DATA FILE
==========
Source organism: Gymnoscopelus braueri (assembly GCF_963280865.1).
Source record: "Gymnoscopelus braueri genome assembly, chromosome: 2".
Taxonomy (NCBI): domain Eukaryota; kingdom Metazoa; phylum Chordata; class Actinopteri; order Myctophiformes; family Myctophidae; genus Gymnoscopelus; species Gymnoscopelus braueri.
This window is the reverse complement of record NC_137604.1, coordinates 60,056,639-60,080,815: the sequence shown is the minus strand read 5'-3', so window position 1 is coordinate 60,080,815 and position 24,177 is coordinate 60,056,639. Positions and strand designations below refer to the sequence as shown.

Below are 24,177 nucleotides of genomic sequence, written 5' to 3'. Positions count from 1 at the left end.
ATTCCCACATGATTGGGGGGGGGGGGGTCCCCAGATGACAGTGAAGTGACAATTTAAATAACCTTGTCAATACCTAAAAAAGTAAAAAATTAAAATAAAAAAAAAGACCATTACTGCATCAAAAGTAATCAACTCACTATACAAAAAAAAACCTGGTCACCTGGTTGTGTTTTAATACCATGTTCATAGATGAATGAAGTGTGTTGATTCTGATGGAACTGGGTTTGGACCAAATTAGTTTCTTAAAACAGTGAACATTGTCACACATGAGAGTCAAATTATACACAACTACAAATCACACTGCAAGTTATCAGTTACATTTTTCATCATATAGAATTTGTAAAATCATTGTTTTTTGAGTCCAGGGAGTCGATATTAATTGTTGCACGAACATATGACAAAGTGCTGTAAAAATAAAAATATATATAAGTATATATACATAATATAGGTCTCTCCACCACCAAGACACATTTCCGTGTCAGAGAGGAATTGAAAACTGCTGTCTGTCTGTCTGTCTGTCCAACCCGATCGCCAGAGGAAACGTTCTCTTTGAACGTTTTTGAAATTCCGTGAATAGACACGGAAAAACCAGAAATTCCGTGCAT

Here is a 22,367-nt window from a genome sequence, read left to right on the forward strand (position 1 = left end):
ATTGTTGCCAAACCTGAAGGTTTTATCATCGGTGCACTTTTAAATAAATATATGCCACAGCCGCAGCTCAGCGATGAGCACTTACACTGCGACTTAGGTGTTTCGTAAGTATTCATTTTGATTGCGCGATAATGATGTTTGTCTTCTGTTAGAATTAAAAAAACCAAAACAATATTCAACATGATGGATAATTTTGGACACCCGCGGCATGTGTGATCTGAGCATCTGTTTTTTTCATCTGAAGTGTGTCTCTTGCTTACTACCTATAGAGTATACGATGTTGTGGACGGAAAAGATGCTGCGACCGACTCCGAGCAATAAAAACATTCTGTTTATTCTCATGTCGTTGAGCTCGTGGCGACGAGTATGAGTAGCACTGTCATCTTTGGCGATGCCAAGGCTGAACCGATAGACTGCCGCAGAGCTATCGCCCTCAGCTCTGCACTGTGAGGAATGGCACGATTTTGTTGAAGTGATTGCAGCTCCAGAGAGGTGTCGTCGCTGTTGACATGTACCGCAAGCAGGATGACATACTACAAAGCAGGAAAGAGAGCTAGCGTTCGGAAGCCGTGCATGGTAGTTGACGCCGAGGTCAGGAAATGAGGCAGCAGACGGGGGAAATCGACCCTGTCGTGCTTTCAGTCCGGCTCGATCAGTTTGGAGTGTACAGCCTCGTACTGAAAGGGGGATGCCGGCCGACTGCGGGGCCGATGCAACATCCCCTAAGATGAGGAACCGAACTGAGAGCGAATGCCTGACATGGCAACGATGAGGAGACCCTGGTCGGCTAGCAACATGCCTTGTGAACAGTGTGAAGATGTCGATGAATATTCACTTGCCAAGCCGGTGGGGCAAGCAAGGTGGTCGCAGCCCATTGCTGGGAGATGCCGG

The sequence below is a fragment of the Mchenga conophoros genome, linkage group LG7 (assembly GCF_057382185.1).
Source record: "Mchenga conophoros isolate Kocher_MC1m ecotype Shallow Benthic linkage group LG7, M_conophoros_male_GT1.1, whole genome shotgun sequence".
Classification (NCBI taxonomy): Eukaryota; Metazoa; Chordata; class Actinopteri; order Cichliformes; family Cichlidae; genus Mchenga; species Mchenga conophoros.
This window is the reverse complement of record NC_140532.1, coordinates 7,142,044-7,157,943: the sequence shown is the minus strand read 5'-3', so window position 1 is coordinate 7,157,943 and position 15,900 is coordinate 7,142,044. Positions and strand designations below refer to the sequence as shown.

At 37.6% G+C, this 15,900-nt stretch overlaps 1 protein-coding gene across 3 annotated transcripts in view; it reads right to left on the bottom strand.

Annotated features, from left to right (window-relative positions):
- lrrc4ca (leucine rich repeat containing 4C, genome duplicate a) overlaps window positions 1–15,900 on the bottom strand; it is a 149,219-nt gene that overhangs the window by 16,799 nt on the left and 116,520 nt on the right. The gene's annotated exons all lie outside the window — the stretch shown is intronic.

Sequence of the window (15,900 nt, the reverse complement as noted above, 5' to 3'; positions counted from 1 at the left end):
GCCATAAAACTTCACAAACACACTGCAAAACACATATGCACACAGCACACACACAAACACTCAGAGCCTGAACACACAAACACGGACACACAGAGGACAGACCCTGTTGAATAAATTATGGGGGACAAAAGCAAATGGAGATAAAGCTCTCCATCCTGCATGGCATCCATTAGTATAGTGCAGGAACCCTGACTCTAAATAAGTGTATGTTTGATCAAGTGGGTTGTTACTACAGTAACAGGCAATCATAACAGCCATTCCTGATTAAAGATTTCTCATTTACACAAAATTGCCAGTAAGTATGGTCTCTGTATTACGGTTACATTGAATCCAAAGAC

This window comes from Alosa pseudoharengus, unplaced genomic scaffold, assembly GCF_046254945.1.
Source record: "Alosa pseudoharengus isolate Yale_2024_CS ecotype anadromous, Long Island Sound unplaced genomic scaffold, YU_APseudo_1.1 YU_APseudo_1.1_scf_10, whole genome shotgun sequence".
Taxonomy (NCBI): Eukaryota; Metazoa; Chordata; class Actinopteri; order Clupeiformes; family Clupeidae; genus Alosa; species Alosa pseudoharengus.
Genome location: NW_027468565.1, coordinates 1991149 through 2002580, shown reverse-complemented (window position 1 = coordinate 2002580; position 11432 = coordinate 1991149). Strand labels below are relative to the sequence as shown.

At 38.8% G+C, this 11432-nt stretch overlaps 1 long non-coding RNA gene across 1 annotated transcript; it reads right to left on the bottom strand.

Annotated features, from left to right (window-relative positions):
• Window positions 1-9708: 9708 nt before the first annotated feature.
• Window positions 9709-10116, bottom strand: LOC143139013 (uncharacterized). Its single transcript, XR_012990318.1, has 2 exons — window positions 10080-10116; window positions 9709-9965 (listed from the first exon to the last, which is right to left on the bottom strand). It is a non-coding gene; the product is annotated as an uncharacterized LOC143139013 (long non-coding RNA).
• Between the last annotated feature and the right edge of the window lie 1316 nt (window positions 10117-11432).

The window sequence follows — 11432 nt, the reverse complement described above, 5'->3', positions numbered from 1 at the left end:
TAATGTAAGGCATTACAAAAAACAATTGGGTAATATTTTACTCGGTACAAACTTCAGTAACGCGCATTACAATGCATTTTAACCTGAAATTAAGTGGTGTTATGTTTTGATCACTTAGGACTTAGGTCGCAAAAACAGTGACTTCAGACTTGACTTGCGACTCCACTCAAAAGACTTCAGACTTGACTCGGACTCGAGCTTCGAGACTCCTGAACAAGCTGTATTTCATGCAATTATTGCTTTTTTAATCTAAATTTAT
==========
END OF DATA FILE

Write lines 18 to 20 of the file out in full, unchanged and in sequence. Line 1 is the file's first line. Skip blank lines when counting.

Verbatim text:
This window comes from Alosa pseudoharengus, unplaced genomic scaffold, assembly GCF_046254945.1.
Source record: "Alosa pseudoharengus isolate Yale_2024_CS ecotype anadromous, Long Island Sound unplaced genomic scaffold, YU_APseudo_1.1 YU_APseudo_1.1_scf_10, whole genome shotgun sequence".
Taxonomy (NCBI): Eukaryota; Metazoa; Chordata; class Actinopteri; order Clupeiformes; family Clupeidae; genus Alosa; species Alosa pseudoharengus.